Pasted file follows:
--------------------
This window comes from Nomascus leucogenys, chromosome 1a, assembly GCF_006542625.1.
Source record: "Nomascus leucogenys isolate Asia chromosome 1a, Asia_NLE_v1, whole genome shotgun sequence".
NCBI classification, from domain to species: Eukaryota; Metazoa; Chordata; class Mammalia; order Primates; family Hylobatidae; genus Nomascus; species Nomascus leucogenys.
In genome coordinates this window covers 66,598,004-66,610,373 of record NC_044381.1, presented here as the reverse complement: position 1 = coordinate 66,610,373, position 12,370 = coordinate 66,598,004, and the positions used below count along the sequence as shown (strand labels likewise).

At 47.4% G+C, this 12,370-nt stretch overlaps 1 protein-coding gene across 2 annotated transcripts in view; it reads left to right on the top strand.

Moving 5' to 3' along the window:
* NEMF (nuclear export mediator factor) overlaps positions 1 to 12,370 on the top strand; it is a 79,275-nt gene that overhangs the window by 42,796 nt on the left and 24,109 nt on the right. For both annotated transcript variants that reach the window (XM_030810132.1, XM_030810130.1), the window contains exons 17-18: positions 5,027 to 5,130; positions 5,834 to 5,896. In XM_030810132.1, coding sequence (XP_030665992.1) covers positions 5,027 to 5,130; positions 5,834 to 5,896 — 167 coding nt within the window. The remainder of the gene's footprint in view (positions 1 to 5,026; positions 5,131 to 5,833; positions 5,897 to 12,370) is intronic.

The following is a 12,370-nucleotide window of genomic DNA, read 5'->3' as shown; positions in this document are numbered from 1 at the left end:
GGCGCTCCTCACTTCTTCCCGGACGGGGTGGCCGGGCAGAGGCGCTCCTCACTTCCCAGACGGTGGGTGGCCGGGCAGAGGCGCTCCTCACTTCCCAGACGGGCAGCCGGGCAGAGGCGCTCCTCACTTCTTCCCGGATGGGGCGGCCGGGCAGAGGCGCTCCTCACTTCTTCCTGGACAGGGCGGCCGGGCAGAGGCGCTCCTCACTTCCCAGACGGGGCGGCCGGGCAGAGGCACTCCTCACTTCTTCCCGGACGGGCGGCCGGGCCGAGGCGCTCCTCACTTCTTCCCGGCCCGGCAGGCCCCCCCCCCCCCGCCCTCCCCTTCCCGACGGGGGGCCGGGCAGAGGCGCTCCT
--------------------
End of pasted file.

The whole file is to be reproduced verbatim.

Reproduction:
This window comes from Nomascus leucogenys, chromosome 1a, assembly GCF_006542625.1.
Source record: "Nomascus leucogenys isolate Asia chromosome 1a, Asia_NLE_v1, whole genome shotgun sequence".
NCBI classification, from domain to species: Eukaryota; Metazoa; Chordata; class Mammalia; order Primates; family Hylobatidae; genus Nomascus; species Nomascus leucogenys.
In genome coordinates this window covers 66,598,004-66,610,373 of record NC_044381.1, presented here as the reverse complement: position 1 = coordinate 66,610,373, position 12,370 = coordinate 66,598,004, and the positions used below count along the sequence as shown (strand labels likewise).

At 47.4% G+C, this 12,370-nt stretch overlaps 1 protein-coding gene across 2 annotated transcripts in view; it reads left to right on the top strand.

Moving 5' to 3' along the window:
* NEMF (nuclear export mediator factor) overlaps positions 1 to 12,370 on the top strand; it is a 79,275-nt gene that overhangs the window by 42,796 nt on the left and 24,109 nt on the right. For both annotated transcript variants that reach the window (XM_030810132.1, XM_030810130.1), the window contains exons 17-18: positions 5,027 to 5,130; positions 5,834 to 5,896. In XM_030810132.1, coding sequence (XP_030665992.1) covers positions 5,027 to 5,130; positions 5,834 to 5,896 — 167 coding nt within the window. The remainder of the gene's footprint in view (positions 1 to 5,026; positions 5,131 to 5,833; positions 5,897 to 12,370) is intronic.

The following is a 12,370-nucleotide window of genomic DNA, read 5'->3' as shown; positions in this document are numbered from 1 at the left end:
GGCGCTCCTCACTTCTTCCCGGACGGGGTGGCCGGGCAGAGGCGCTCCTCACTTCCCAGACGGTGGGTGGCCGGGCAGAGGCGCTCCTCACTTCCCAGACGGGCAGCCGGGCAGAGGCGCTCCTCACTTCTTCCCGGATGGGGCGGCCGGGCAGAGGCGCTCCTCACTTCTTCCTGGACAGGGCGGCCGGGCAGAGGCGCTCCTCACTTCCCAGACGGGGCGGCCGGGCAGAGGCACTCCTCACTTCTTCCCGGACGGGCGGCCGGGCCGAGGCGCTCCTCACTTCTTCCCGGCCCGGCAGGCCCCCCCCCCCCCGCCCTCCCCTTCCCGACGGGGGGCCGGGCAGAGGCGCTCCT